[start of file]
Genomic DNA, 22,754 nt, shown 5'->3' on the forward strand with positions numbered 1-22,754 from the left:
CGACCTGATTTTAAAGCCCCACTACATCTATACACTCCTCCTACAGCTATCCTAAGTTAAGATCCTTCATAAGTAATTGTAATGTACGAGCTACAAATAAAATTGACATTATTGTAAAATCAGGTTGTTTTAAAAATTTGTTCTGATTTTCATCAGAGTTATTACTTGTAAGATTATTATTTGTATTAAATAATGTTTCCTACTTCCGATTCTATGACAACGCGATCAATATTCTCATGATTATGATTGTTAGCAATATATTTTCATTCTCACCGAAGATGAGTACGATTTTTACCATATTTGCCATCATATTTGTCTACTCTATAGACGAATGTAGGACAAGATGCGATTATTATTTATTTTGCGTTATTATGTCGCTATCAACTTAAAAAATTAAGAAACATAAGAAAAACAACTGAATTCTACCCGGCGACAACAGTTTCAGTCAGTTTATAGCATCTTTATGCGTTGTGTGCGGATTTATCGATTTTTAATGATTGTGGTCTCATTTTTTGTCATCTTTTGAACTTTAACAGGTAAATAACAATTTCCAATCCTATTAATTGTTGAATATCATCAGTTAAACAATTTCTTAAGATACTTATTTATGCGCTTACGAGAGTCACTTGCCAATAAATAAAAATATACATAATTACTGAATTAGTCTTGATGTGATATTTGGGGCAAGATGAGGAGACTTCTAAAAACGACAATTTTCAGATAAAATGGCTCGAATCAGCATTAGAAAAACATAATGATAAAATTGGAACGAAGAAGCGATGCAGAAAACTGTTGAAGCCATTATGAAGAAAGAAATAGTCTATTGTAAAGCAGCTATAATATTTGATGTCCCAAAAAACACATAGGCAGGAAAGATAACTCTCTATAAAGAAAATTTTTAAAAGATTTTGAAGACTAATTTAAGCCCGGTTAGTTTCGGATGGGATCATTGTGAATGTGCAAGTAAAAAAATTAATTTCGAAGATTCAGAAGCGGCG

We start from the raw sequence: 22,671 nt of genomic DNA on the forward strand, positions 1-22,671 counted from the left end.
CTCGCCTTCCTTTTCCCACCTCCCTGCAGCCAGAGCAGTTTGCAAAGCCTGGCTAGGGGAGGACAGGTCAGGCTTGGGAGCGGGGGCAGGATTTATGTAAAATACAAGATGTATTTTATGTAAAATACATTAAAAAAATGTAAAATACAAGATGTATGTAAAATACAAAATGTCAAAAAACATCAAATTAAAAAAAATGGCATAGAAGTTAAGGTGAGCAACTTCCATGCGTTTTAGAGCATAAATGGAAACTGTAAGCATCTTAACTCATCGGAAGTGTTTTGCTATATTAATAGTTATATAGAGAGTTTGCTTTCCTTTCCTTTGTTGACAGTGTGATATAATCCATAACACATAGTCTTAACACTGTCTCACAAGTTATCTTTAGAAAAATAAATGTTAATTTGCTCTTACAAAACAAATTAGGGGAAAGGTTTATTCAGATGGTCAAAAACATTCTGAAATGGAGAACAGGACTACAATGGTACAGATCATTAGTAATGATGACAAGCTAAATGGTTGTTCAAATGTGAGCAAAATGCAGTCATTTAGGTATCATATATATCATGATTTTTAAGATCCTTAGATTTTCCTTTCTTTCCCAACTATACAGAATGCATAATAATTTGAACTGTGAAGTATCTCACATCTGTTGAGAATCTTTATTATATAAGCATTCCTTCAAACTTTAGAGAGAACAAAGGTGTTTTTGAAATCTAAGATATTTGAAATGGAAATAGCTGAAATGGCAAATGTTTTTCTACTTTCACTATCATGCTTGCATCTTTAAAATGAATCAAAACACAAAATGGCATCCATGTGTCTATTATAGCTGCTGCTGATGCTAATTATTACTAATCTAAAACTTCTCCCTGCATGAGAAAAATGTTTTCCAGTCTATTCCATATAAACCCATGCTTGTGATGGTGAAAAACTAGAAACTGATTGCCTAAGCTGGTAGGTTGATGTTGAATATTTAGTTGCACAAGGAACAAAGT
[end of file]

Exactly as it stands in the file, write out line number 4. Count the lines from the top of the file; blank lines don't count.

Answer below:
CTCGCCTTCCTTTTCCCACCTCCCTGCAGCCAGAGCAGTTTGCAAAGCCTGGCTAGGGGAGGACAGGTCAGGCTTGGGAGCGGGGGCAGGATTTATGTAAAATACAAGATGTATTTTATGTAAAATACATTAAAAAAATGTAAAATACAAGATGTATGTAAAATACAAAATGTCAAAAAACATCAAATTAAAAAAAATGGCATAGAAGTTAAGGTGAGCAACTTCCATGCGTTTTAGAGCATAAATGGAAACTGTAAGCATCTTAACTCATCGGAAGTGTTTTGCTATATTAATAGTTATATAGAGAGTTTGCTTTCCTTTCCTTTGTTGACAGTGTGATATAATCCATAACACATAGTCTTAACACTGTCTCACAAGTTATCTTTAGAAAAATAAATGTTAATTTGCTCTTACAAAACAAATTAGGGGAAAGGTTTATTCAGATGGTCAAAAACATTCTGAAATGGAGAACAGGACTACAATGGTACAGATCATTAGTAATGATGACAAGCTAAATGGTTGTTCAAATGTGAGCAAAATGCAGTCATTTAGGTATCATATATATCATGATTTTTAAGATCCTTAGATTTTCCTTTCTTTCCCAACTATACAGAATGCATAATAATTTGAACTGTGAAGTATCTCACATCTGTTGAGAATCTTTATTATATAAGCATTCCTTCAAACTTTAGAGAGAACAAAGGTGTTTTTGAAATCTAAGATATTTGAAATGGAAATAGCTGAAATGGCAAATGTTTTTCTACTTTCACTATCATGCTTGCATCTTTAAAATGAATCAAAACACAAAATGGCATCCATGTGTCTATTATAGCTGCTGCTGATGCTAATTATTACTAATCTAAAACTTCTCCCTGCATGAGAAAAATGTTTTCCAGTCTATTCCATATAAACCCATGCTTGTGATGGTGAAAAACTAGAAACTGATTGCCTAAGCTGGTAGGTTGATGTTGAATATTTAGTTGCACAAGGAACAAAGT